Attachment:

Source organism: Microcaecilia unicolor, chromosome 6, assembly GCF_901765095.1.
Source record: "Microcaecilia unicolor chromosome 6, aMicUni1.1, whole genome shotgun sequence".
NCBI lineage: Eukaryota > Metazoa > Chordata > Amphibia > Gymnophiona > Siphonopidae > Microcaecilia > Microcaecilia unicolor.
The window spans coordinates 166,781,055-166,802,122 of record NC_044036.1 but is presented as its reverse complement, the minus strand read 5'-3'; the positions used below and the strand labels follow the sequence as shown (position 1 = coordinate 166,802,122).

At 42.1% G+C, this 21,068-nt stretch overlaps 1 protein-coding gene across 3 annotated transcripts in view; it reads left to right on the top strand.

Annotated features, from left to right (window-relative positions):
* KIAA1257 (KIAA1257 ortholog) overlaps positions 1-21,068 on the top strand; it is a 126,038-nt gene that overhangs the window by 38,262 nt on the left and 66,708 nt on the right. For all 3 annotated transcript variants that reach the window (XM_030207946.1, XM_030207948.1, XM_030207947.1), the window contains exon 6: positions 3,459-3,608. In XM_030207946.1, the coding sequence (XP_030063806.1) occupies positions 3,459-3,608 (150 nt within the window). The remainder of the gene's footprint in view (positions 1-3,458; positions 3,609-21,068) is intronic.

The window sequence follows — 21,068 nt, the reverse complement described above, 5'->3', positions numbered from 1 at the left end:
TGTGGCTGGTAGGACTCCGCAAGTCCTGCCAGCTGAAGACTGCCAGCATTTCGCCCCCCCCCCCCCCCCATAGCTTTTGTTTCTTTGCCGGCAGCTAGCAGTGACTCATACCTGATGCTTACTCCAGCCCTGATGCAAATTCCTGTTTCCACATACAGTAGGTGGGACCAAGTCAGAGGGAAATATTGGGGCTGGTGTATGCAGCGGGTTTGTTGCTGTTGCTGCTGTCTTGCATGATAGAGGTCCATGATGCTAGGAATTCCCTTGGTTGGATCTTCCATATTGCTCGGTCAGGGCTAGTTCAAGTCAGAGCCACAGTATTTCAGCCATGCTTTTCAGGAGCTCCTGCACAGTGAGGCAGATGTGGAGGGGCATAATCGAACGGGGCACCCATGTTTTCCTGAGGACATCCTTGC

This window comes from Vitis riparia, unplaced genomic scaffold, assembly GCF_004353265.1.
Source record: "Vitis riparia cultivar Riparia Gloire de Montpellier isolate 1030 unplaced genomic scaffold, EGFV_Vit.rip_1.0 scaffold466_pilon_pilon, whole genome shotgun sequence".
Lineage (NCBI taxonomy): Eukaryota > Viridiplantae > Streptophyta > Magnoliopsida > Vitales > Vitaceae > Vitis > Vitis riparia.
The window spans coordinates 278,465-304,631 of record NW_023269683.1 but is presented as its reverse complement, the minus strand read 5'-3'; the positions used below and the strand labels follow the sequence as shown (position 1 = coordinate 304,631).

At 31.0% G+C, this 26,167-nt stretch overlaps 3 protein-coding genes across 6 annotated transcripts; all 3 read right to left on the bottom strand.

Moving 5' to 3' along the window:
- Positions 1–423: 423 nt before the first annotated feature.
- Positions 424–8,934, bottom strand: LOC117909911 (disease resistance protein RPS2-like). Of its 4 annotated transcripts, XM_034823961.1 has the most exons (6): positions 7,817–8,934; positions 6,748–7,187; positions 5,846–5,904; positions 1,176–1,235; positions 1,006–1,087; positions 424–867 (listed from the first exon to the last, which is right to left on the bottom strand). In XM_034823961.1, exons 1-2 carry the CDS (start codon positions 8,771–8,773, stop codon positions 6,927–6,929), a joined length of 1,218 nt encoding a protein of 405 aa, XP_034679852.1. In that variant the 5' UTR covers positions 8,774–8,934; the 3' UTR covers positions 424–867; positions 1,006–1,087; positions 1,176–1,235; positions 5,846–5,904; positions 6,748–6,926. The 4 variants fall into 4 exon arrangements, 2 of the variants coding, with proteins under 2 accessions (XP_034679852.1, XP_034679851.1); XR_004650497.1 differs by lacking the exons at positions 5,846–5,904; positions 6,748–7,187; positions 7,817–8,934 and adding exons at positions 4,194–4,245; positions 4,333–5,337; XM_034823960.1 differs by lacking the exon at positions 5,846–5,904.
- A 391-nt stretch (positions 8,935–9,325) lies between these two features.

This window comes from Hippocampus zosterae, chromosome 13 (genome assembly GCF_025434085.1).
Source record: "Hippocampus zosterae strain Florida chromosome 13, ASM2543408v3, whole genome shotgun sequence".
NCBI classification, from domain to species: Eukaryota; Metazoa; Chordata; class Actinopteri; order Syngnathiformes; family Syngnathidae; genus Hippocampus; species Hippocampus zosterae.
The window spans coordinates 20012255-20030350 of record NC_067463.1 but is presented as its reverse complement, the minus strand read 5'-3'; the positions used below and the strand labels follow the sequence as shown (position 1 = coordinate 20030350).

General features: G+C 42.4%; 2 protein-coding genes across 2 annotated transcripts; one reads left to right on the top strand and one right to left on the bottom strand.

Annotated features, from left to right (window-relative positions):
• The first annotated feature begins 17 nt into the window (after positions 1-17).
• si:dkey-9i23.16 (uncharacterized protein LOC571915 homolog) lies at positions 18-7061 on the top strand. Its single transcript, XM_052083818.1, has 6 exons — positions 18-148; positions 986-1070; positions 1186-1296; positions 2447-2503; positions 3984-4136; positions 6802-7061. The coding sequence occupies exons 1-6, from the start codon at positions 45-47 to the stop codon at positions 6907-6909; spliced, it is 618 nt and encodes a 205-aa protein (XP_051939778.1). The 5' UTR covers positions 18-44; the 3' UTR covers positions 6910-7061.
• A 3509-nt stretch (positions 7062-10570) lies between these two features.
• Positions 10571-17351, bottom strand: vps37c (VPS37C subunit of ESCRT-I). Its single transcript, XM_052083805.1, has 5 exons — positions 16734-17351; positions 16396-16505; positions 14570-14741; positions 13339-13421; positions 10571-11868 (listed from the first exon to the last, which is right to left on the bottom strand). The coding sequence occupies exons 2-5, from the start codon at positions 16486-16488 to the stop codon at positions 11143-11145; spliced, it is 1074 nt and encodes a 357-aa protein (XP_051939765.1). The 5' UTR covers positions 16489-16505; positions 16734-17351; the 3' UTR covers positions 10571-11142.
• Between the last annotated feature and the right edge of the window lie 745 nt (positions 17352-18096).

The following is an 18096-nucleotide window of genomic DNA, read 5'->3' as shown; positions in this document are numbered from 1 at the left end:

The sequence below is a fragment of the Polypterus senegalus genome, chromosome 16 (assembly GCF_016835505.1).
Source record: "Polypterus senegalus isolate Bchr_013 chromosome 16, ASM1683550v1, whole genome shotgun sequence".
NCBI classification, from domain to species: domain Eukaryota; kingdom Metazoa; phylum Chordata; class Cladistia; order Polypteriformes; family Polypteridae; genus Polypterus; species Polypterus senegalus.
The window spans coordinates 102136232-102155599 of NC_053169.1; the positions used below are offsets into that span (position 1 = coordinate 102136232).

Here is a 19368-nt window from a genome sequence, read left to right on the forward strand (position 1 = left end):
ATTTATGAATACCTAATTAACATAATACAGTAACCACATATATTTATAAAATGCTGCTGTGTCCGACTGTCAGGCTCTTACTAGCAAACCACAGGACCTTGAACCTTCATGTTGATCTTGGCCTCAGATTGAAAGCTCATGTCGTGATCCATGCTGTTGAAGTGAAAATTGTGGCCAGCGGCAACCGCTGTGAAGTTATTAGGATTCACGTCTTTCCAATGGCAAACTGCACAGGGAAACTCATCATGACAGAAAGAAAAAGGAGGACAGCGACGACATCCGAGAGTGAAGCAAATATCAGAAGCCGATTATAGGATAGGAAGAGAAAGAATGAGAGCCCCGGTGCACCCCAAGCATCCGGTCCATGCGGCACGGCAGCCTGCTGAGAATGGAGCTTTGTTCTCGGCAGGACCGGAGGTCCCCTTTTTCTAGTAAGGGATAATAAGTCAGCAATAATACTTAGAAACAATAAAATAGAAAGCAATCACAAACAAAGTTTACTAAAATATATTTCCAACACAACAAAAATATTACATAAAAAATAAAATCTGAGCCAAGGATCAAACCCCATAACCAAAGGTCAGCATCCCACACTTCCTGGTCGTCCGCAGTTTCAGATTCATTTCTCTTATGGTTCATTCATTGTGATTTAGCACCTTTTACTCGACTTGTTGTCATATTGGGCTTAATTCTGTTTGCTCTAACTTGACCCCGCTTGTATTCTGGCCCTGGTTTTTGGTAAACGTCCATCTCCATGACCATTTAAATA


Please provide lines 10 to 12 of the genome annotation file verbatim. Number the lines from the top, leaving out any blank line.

This window comes from Vitis riparia, unplaced genomic scaffold, assembly GCF_004353265.1.
Source record: "Vitis riparia cultivar Riparia Gloire de Montpellier isolate 1030 unplaced genomic scaffold, EGFV_Vit.rip_1.0 scaffold466_pilon_pilon, whole genome shotgun sequence".
Lineage (NCBI taxonomy): Eukaryota > Viridiplantae > Streptophyta > Magnoliopsida > Vitales > Vitaceae > Vitis > Vitis riparia.